‘No battle plan survives contact with the enemy.’ – Helmut von Moltke

    I do agree that most of us should shoot single handed (strong and weak) more though.

  2. avatar strych9 says:

    The overall premise of spending time on things you’re not good at isn’t just good advice for guns, it’s good advise for pretty much everything in life.

  3. avatar Tile floor says:

    Just out of curiosity-

    How many total hours of training have you non MIL or LE readers on the site taken?

    Again, it’s just curiosity, not insinuating or comparing or contrasting anything. I know training is expensive and I just am wondering as to how many folks on here have taken some. And if so, what were your thoughts on the quality of instruction you received?

    1. avatar Robb says:

      About 8 hrs (two classes) after my CHL class, which was about 4 years ago.

      I enjoyed it greatly, thought the quality was very good.

      Both classes were focused on defensive use; close up drills, moving off the X, etc.

      I do recognize I need to shoot more and take more classes. As well as unarmed defensive classes. Have I done either? Nope. No excuses. Simply haven’t made them a priority.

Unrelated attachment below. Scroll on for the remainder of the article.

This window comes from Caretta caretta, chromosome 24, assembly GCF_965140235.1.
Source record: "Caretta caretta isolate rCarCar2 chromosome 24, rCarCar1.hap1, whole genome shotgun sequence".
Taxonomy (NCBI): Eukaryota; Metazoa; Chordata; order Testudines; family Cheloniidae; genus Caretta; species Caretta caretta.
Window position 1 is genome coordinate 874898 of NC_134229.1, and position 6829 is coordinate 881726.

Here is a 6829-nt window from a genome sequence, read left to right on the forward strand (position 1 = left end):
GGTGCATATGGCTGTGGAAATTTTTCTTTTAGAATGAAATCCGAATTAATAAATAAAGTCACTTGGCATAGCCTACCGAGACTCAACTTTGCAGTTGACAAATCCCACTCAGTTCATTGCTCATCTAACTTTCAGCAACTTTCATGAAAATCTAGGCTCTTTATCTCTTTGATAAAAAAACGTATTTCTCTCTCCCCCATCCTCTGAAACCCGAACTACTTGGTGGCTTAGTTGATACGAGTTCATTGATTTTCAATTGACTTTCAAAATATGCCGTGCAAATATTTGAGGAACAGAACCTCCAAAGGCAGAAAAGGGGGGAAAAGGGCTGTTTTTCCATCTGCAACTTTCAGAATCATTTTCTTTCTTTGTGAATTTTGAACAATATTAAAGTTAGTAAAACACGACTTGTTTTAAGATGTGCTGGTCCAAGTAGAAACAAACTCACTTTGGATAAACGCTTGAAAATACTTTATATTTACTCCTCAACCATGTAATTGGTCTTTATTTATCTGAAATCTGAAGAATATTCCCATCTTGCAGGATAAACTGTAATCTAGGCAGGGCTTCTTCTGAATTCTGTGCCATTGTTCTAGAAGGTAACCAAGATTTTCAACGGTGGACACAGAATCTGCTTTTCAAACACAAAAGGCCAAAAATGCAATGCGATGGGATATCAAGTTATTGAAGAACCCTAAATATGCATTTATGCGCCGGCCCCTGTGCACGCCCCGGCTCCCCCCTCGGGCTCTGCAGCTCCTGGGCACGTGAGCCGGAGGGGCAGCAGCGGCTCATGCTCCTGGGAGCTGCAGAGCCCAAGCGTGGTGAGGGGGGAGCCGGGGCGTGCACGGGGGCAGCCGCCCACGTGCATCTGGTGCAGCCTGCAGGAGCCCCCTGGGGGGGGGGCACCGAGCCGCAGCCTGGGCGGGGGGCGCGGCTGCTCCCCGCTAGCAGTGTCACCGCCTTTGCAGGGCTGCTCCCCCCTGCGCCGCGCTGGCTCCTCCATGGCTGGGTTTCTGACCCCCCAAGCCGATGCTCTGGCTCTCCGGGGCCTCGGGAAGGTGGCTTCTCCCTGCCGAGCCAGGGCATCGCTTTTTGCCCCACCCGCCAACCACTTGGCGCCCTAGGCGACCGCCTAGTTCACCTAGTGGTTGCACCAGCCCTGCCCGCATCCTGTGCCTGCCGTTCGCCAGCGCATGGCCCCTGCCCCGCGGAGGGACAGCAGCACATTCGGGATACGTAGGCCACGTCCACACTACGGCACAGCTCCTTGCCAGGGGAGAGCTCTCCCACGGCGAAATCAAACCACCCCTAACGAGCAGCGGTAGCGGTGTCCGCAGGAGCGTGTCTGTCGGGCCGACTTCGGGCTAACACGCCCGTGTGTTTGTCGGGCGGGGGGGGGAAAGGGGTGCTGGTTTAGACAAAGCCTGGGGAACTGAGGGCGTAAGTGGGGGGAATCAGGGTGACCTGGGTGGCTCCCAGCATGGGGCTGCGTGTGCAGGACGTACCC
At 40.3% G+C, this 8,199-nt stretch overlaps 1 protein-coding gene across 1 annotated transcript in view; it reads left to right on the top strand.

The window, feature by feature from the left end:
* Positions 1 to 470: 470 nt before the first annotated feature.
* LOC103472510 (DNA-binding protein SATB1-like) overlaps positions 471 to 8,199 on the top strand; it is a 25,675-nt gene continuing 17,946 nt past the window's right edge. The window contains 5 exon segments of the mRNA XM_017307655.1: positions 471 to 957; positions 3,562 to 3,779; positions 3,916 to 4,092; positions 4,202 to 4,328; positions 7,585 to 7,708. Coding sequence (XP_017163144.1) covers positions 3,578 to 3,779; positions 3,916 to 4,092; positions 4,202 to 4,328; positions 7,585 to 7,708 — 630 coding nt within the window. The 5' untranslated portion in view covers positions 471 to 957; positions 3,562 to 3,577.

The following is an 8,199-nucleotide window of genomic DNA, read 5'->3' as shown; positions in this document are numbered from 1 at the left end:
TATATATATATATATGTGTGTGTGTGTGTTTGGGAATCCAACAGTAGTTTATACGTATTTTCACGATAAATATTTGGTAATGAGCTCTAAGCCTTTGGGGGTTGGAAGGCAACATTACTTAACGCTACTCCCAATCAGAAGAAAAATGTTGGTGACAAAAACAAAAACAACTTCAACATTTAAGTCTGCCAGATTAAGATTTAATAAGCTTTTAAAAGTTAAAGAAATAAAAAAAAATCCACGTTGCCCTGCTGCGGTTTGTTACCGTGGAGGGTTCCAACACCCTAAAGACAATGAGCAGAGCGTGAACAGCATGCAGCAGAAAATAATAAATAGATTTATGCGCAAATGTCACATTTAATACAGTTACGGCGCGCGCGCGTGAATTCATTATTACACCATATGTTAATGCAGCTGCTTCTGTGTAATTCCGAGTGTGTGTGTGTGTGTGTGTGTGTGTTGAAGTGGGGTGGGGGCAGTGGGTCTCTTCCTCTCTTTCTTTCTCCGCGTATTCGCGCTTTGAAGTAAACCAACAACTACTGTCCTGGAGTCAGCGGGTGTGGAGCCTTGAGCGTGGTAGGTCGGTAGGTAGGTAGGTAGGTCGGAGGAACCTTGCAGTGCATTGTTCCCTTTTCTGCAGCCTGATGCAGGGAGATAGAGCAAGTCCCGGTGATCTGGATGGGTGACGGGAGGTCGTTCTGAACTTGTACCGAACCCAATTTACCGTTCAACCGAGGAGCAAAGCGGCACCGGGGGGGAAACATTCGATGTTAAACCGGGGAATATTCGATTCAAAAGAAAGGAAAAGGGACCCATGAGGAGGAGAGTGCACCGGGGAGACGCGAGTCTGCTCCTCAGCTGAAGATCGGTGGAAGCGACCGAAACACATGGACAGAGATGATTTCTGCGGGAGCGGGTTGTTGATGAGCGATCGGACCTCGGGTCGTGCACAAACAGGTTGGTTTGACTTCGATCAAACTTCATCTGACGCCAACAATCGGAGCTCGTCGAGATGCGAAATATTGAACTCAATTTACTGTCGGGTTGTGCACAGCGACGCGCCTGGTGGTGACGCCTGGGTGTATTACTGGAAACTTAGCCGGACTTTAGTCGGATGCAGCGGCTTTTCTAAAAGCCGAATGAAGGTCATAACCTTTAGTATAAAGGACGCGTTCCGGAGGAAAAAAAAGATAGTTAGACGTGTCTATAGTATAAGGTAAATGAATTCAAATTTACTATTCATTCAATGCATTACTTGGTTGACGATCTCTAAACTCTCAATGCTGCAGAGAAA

I feel somewhat well prepared to defend myself and family but I recognize I’m not Joe Operator. Nor do I intend to be. I’m old enough to avoid stupid people doing stupid things at stupid time. I also recognize the probability of a DGU is pretty low which further lowers my risk. On the converse, I know shit happens. So, I took the classes.

    2. avatar strych9 says:

      You’ve raised some curiosity in me.

      I also am serious and don’t mean this to sound condescending or anything.

      What do you mean by “training”?

      Do you include CCW classes, martial arts, self defense, long range shooting and other stuff or do you just mean like CQC tactical James Yeager or FoF type training? Do you include medical or fitness in that definition?

      1. avatar Tile floor says:

        I was referring mostly to any firearms formal instruction, though you’ve raised a great point about overall defense readiness including physical fitness

    3. avatar Tom in Oregon says:

      Since retiring 6 years ago, I’ve had about 70 hours of firearms training.
      When I was active dut, I had over 3,000 documented hours. Course that was over the span of about 27 years. And that doesn’t count almost 10 years competing every weekend.

    4. avatar Kommieforniastan Deplorable says:

      8 hrs basic, 30 min of which was learning how not to shoot myself when drawing, after that, range hot.
      8 hrs intermediate tactical.
      5 hrs night time, low light, pitch dark night using flashlights, shooting colored paper, then a 100 yard steel illuminated by a led pen light.

      I used a Xd9 5″ barrel.